Bi-polar disorder affects approximately 12.3 million people in the United States with as many as 60 million people worldwide. Symptoms can begin at any age. Unfortunately, there is no cure. The disorder can often be controlled with treatment but many turn to self-medicating.
My story, as told by my mother: “I began showing symptoms very early. By the time I was thirteen or fourteen years old, I had been “unofficially” diagnosed with the disorder, with an official diagnosis at 19. I turned to drugs as a way of coping with my condition early on. I struggled daily with my addictions. I sought treatment on several occasions but the manic episodes and depression triggered impulsive decisions that began to erode my relationships and my health. In my heart, I am a nurturer, devoted to family and my three boys. However, the disease and drugs haunted me. In the end, I grew tired… tired of the disappointment I saw in the eyes of my children… the disappointment I felt in myself. It was all too much.”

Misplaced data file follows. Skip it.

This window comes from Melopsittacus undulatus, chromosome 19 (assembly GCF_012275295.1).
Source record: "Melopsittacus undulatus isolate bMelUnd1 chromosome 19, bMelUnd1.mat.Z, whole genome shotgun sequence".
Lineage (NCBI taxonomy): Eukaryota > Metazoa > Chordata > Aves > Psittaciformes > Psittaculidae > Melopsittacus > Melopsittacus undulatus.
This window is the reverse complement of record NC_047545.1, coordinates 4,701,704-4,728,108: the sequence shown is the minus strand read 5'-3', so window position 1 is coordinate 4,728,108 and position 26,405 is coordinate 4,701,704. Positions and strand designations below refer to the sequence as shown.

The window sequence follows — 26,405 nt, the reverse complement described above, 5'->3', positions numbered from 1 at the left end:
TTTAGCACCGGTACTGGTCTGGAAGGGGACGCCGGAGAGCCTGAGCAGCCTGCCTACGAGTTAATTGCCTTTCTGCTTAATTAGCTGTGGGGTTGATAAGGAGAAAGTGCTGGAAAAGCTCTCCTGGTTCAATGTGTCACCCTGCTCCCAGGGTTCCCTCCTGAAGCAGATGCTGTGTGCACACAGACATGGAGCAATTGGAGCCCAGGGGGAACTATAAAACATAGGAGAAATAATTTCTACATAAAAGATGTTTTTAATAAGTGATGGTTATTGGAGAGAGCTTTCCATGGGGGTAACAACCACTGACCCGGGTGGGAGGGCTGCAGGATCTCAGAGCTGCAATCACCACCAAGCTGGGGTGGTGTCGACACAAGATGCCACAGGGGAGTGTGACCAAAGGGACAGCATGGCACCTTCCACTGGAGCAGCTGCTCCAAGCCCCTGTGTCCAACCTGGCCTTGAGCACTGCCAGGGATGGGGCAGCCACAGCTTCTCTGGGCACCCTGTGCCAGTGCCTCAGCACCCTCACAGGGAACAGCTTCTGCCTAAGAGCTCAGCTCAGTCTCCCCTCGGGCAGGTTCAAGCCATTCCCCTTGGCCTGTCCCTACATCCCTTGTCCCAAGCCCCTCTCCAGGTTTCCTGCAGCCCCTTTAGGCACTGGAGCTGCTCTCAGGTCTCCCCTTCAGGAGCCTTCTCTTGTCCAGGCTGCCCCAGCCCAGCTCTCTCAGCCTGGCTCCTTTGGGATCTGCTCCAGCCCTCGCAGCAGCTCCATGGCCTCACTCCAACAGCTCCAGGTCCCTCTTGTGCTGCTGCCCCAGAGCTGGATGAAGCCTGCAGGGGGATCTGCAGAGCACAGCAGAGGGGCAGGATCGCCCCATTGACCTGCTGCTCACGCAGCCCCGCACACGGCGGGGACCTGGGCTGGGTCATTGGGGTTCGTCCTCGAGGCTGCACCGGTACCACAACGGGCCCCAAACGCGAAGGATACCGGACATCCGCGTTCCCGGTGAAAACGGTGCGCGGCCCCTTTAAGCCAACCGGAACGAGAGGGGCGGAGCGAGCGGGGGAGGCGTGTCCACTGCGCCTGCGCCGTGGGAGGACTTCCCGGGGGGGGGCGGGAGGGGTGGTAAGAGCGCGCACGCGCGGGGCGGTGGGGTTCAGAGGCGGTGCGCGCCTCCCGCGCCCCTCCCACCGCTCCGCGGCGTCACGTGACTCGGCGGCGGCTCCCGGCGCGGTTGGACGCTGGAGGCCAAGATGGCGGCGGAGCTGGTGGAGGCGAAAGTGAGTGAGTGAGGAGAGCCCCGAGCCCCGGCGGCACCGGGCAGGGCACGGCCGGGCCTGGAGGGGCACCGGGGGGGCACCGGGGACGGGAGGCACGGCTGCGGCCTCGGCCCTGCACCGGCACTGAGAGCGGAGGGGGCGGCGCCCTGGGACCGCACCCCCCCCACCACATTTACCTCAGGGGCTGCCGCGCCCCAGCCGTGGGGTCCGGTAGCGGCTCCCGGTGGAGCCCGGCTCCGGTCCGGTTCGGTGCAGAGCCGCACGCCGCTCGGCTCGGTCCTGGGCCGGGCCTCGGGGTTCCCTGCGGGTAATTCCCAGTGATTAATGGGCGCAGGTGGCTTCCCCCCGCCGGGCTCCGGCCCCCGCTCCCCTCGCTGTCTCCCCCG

All she ever wanted was to love and to be loved. Tiffany was so strong but the illness was too much for her. She chased the dragon and the dragon won!
She was LOVED. She will be missed.
Here is content to help explain why you may have chosen to support the Brain & Behavior Research Foundation:
Since 1987, the Brain & Behavior Research Foundation has awarded more than $365 million to fund more than 5,000 grants to more than 4,000 scientists around the world.
The mission of the Foundation is to alleviate the suffering caused by mental illness by awarding grants that will lead to advances and breakthroughs in scientific research.
100% of donations for research are invested directly into research grants thanks to the generosity of two family foundations that underwrite operational expenses at the Foundation.
The funding model of the Brain & Behavior Research Foundation encourages new and innovative research in that we are able to support new ideas from bottom up generated by scientists.
The Foundation only funds scientists whose research is reviewed and recommended by a world-renowned Scientific Council including Nobel Prize winners and chairs of psychiatric departments.